While prices for recycled materials are causing some recycling companies in the area to go out of business, the Recycling Center of North Dakota in Jamestown may expand in the future, according to Ralph Friebel, owner of the Recycling Center.
Friebel told members of the Jamestown City Council and staff of the city of Jamestown Friday that commodity prices are less than half of what they were a year ago.
"Maybe 40% of what they were a year ago," he said.
The National Waste and Recycling Association said in an April 2019 Issue Brief that the loss of Chinese markets for recyclable materials was reducing the prices for materials. The association estimated up to 41 percent of recycled paper and 35 percent of plastics went to China in 2016. China has not only reduced or eliminated the importation of recycling materials but implemented steps to prevent the materials from being smuggled into the country.
The resulting low prices have caused disruptions in recycling operations in two area communities. Valley City Recycling gave 90 days notice in April to that city that it would cease operations, according to its Facebook page.
And Brian Magnuson, owner of 4R's Recycling II in Carrington, is closing his operation to the public. 4R's Recycling began operations in the early 1990s and Magnuson has owned it for about five years. He hopes to reopen if recycled commodity prices increase.
"We'll keep a few business customers that produce a lot of cardboard," he said. "... Cardboard is so far down. That's what had carried the place before."
Friebel said cardboard is the lifeblood of the recycling industry because of its high volume.
"It's what everybody counts on to make a profit," he said.
But it is just one of the recycled commodities.
Materials gathered by the recycling trucks in Jamestown move down a conveyor system where workers separate the materials tossing things like tin, aluminum, paper and cardboard into separate bunkers. When the bunkers fill, the material is baled and accumulated until a truckload of about 23 tons can be shipped.
"Tin and aluminum goes to Canada," Friebel said. "Cardboard to St. Paul, plastics to Chicago or California, depending where the company wants it."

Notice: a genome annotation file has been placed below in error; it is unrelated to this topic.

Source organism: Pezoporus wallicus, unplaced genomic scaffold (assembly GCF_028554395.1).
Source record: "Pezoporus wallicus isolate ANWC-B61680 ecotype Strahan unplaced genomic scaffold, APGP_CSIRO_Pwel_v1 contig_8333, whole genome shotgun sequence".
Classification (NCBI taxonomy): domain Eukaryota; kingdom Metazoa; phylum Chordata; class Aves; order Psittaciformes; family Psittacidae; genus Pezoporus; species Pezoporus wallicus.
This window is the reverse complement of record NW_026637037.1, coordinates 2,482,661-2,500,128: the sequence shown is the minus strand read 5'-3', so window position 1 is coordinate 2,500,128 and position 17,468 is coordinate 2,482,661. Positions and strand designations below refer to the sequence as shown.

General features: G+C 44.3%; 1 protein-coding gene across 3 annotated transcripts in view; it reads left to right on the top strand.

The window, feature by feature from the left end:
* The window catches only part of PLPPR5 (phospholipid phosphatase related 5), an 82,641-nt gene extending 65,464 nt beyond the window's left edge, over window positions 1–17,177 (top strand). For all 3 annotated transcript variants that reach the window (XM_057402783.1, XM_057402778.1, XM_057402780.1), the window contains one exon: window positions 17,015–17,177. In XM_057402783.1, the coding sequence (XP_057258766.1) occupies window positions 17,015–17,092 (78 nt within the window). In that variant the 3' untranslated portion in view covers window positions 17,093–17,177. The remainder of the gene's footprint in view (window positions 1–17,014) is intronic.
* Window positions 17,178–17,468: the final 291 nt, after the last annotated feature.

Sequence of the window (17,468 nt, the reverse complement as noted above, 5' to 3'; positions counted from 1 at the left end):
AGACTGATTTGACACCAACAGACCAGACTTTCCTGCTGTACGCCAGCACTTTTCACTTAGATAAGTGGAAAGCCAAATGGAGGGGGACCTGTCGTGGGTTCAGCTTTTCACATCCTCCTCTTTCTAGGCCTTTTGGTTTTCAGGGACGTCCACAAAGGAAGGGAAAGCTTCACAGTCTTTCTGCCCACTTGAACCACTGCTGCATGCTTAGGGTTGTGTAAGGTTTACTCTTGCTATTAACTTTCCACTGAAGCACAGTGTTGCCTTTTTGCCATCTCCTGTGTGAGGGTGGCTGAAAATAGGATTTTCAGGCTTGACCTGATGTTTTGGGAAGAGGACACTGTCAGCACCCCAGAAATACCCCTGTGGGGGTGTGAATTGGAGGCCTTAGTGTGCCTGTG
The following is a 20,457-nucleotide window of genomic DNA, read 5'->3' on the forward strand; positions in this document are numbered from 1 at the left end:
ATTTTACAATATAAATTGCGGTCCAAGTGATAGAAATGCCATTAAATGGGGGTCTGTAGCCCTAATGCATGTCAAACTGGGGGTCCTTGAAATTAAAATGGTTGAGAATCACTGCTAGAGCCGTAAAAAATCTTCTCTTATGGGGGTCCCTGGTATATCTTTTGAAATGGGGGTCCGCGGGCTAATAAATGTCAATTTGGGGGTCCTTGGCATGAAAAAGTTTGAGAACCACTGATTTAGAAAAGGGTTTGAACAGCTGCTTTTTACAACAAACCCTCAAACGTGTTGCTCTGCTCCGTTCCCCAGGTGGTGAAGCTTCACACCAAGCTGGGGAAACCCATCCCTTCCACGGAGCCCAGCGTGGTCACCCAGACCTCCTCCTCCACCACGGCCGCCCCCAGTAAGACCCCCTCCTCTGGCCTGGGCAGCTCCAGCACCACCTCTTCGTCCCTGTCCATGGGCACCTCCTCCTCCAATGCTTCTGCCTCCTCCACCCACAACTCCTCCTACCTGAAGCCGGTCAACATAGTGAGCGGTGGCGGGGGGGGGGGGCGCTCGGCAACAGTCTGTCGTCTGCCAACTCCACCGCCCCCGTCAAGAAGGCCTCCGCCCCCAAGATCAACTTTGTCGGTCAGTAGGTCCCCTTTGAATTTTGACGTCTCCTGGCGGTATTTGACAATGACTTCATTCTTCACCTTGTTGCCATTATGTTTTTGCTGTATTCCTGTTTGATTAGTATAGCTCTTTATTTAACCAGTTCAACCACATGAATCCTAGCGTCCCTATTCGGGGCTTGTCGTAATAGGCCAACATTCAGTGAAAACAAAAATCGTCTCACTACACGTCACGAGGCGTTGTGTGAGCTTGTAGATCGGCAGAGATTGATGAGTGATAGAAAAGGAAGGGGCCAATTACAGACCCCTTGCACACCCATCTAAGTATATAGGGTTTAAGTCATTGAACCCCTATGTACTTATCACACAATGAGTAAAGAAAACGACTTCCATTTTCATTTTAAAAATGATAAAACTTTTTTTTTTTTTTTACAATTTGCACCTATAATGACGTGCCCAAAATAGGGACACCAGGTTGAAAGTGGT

The sorting and baling facility for Recycling Center of North Dakota is in the former Coca-Cola bottling plant in Jamestown and makes about 10 bales per day of various materials.
Some of the plastics are shipped to companies that pay the freight but do not pay the Recycling Center for the materials. Other plastics have some value and are shipped separately. Materials like cardboard, tin, aluminum and paper are shipped and sold to processors for lower prices than in previous years. At this point, the Recycling Center of North Dakota is able to ship all recycling materials it gathers, Friebel said.
Friebel said the fact that his company collects the recyclable material makes it different than some of the other regional companies that operated drop-off centers.
"The collection fee is a big part of our business model," he said, "but we're also not just doing Jamestown."
A portion of the garbage collection rate in Jamestown is paid to the Recycling Center. The recycling cost was negotiated at $5.55 per month per household in 2017 and adjusts for inflation.
Recycling materials from Edgeley are also brought into the facility and, sometime this fall, recycling gathered in other towns may come to Jamestown for sorting and sales, Friebel said.
Freibel said the process will continue with prices hopefully improving in the future.
"That's the scary thing right now," he said. "We don't know if we're at the bottom yet."